Two different North Korean nation-state actors have been linked to a cyber intrusion against NPO Mashinostroyeniya, a major Russian missile engineering company.
Cybersecurity firm SentinelOne said it identified “two instances of North Korea related compromise of sensitive internal IT infrastructure,” including a case of an email server compromise and the deployment of a Windows backdoor dubbed OpenCarrot.
The breach of the Linux email server has been attributed to ScarCruft. OpenCarrot, on the other hand, is a known implant previously identified as used by the Lazarus Group. The attacks were flagged in mid-May 2022.
A rocket design bureau based in Reutov, NPO Mashinostroyeniya was sanctioned by the U.S. Treasury Department in July 2014 in connection to “Russia’s continued attempts to destabilize eastern Ukraine and its ongoing occupation of Crimea.”
While both ScarCruft (aka APT37) and the Lazarus Group are affiliated to North Korea, it’s worth noting that the former is overseen by the Ministry of State Security (MSS). Lazarus Group is part of Lab 110, which is a constituent of the Reconnaissance General Bureau (RGB), the country’s primary foreign intelligence service.
The development marks a rare convergence where two North Korea-based independent threat activity clusters have targeted the same entity, indicating a “highly desirable strategic espionage mission” that could benefit its controversial missile program.
OpenCarrot is implemented as a Windows dynamic-link library (DLL) and supports over 25 commands to conduct reconnaissance, manipulate file systems and processes, and manage several communication mechanisms.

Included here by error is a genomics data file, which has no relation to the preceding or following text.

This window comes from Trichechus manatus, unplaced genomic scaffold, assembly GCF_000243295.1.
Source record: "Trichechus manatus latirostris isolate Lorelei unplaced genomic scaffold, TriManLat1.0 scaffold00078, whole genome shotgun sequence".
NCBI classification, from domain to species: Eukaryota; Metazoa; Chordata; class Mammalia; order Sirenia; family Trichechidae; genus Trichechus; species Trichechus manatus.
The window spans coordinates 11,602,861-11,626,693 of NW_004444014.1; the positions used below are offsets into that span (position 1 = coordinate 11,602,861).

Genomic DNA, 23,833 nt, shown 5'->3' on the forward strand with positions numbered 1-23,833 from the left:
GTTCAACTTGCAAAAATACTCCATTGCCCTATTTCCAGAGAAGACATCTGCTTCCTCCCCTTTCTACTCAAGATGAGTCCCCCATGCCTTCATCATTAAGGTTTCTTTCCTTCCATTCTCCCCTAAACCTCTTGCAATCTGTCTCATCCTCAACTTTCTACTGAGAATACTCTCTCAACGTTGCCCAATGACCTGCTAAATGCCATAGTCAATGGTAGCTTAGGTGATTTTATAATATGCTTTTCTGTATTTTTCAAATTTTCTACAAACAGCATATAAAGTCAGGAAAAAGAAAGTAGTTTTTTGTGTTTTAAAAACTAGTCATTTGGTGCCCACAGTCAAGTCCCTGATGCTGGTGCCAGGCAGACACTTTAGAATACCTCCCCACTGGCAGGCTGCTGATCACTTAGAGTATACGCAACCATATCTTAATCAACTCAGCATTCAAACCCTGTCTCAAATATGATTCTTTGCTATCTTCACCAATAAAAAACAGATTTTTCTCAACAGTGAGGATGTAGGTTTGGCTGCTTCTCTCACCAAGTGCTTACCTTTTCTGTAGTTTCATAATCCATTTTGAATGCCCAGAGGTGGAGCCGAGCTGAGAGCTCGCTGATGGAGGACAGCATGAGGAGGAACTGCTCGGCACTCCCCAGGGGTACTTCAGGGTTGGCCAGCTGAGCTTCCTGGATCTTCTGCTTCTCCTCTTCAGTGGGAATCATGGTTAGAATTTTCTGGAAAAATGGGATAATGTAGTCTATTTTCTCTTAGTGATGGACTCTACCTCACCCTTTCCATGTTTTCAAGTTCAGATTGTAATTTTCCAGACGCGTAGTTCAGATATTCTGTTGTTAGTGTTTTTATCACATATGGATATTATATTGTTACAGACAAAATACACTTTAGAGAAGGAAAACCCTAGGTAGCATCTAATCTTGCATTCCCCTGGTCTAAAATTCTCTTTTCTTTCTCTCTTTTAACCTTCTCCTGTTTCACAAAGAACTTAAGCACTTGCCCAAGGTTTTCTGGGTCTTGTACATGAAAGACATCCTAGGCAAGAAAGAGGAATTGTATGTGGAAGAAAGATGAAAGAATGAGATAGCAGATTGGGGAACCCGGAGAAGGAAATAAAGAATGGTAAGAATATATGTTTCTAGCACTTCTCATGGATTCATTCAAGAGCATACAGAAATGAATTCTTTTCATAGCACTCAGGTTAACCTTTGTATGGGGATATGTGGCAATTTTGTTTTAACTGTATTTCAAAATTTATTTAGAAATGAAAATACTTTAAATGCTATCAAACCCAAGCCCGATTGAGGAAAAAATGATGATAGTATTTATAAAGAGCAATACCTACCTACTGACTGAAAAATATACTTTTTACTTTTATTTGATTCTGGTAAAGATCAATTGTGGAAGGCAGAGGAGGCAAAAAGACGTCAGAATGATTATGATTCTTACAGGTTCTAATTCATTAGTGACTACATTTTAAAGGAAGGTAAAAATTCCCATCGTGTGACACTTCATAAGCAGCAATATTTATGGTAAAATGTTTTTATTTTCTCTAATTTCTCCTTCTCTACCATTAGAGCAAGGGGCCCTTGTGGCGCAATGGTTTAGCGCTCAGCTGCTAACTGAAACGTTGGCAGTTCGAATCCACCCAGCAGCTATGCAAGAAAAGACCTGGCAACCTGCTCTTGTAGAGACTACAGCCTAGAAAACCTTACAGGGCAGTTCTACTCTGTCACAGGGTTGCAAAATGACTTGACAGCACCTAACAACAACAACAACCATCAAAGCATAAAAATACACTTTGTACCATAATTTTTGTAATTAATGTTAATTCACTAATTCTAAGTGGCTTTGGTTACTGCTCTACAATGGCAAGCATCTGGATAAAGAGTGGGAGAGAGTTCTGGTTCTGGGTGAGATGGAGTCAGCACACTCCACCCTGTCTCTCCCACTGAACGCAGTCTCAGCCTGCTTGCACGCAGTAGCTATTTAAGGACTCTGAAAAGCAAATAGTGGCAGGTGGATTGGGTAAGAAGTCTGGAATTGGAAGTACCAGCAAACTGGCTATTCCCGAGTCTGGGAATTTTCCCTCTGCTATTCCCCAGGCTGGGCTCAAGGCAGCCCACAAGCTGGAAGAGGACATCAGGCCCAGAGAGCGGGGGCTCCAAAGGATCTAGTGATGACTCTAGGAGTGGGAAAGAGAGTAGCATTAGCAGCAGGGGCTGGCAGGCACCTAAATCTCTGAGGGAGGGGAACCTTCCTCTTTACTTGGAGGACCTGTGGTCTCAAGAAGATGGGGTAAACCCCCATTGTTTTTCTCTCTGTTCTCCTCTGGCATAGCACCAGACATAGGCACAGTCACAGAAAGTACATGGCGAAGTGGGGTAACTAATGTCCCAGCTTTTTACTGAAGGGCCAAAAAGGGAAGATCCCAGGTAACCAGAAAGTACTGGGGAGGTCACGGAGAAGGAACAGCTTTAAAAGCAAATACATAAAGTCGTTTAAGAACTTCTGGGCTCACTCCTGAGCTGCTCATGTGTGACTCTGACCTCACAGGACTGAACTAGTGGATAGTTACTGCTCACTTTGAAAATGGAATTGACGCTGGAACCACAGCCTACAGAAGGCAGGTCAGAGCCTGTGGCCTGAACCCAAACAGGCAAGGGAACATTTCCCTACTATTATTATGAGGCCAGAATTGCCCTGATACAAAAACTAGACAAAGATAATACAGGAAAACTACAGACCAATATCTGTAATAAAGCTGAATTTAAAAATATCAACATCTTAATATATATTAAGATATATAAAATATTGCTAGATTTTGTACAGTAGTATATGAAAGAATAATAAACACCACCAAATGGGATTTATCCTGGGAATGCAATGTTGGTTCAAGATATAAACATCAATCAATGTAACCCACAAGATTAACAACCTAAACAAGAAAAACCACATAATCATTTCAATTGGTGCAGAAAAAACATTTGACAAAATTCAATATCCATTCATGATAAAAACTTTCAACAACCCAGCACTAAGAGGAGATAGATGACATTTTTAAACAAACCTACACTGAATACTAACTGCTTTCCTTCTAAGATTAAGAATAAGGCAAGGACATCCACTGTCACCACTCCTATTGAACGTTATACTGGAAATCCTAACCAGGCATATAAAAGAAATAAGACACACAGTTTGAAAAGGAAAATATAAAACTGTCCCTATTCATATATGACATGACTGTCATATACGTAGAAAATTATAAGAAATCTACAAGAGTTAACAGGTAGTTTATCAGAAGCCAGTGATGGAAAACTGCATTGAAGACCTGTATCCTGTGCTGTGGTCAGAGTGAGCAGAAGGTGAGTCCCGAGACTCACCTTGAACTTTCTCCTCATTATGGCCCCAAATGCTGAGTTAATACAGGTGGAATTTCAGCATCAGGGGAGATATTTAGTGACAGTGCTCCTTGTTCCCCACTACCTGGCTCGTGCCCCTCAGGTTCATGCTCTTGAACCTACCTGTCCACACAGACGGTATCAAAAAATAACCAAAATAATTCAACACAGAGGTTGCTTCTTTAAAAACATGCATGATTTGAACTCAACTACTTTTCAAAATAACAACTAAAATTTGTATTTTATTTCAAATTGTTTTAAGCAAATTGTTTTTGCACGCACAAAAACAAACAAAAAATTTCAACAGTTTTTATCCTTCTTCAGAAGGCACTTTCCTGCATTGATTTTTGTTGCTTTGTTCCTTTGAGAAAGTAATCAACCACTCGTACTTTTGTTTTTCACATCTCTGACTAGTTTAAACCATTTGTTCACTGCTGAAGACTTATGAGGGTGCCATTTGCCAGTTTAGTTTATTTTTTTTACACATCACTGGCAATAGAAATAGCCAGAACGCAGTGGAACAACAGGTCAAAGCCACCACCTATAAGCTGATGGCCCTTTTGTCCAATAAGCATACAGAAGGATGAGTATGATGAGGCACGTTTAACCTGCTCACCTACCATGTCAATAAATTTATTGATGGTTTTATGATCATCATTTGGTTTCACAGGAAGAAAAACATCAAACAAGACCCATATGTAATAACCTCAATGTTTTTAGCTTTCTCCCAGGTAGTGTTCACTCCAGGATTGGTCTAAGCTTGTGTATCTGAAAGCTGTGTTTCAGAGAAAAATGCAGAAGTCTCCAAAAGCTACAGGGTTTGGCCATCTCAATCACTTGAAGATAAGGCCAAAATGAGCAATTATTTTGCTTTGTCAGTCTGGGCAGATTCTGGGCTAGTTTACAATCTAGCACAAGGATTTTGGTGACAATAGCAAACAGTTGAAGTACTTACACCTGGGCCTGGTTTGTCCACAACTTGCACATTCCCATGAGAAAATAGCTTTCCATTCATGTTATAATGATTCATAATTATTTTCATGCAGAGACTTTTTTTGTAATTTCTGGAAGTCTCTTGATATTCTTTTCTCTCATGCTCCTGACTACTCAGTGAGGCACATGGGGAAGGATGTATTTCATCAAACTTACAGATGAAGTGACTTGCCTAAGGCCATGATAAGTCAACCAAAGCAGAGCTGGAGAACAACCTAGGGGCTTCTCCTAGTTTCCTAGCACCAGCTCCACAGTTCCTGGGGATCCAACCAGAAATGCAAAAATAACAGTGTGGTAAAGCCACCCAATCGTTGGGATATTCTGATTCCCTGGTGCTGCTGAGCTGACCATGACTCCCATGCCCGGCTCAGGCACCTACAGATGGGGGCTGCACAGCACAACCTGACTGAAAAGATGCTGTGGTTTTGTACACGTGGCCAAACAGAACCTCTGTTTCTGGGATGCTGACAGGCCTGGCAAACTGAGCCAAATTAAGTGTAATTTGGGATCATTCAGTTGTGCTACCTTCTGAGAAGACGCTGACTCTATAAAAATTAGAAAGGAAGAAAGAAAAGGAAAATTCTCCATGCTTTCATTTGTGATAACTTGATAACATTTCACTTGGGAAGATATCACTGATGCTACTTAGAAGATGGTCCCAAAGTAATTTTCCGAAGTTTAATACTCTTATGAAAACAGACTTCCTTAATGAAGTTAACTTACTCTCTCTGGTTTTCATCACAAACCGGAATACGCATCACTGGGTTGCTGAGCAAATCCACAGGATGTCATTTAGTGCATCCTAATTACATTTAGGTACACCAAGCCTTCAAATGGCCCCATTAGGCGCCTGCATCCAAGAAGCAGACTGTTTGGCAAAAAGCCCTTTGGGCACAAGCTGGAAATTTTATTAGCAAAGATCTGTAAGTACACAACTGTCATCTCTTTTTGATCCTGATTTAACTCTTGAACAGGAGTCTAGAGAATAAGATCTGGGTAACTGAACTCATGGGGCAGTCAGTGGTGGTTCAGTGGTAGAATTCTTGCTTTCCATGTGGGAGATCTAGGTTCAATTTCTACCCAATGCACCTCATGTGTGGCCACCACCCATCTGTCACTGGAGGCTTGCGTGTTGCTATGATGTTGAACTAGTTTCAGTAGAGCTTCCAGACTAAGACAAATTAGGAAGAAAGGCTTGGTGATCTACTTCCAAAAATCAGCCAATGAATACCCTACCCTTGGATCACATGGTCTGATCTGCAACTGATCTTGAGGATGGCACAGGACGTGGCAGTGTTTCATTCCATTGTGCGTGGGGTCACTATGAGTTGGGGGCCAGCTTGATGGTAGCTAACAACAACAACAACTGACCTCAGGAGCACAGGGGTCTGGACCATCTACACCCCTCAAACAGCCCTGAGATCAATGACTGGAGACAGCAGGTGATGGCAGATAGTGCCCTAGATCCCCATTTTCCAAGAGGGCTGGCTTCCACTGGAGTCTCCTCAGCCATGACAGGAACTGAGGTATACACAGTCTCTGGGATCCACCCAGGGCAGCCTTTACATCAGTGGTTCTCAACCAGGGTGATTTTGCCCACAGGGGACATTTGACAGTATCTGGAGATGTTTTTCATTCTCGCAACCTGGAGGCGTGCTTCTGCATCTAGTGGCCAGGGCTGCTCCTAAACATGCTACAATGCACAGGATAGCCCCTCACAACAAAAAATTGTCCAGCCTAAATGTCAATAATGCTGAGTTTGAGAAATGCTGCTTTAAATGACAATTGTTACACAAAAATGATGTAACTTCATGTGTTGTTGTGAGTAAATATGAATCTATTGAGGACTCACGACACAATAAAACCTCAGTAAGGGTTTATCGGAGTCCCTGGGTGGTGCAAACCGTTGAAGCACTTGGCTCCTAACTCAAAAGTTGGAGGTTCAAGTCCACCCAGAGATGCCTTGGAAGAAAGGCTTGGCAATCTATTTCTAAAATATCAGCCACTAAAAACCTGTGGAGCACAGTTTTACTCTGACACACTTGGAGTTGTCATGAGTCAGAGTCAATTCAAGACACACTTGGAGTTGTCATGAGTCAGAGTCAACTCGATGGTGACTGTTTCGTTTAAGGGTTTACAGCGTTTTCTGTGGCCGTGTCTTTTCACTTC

“With a wide range of supported functionality, OpenCarrot enables full compromise of infected machines, as well as the coordination of multiple infections across a local network,” security researchers Tom Hegel and Aleksandar Milenkoski said.
The exact method used to breach the email server as well as the attack chain employed to deliver OpenCarrot remains unknown, although ScarCruft is known to rely on social engineering to phish victims and deliver backdoors like RokRat.
What’s more, a closer inspection of the attack infrastructure has revealed two domains, centos-packages[.]com and redhat-packages[.]com, which bear similarities to the names the threat actors used in the JumpCloud hack in June 2023.
“This incident stands as a compelling illustration of North Korea’s proactive measures to covertly advance their missile development objectives, as evidenced by their direct compromise of a Russian Defense-Industrial Base (DIB) organization,” the researchers said.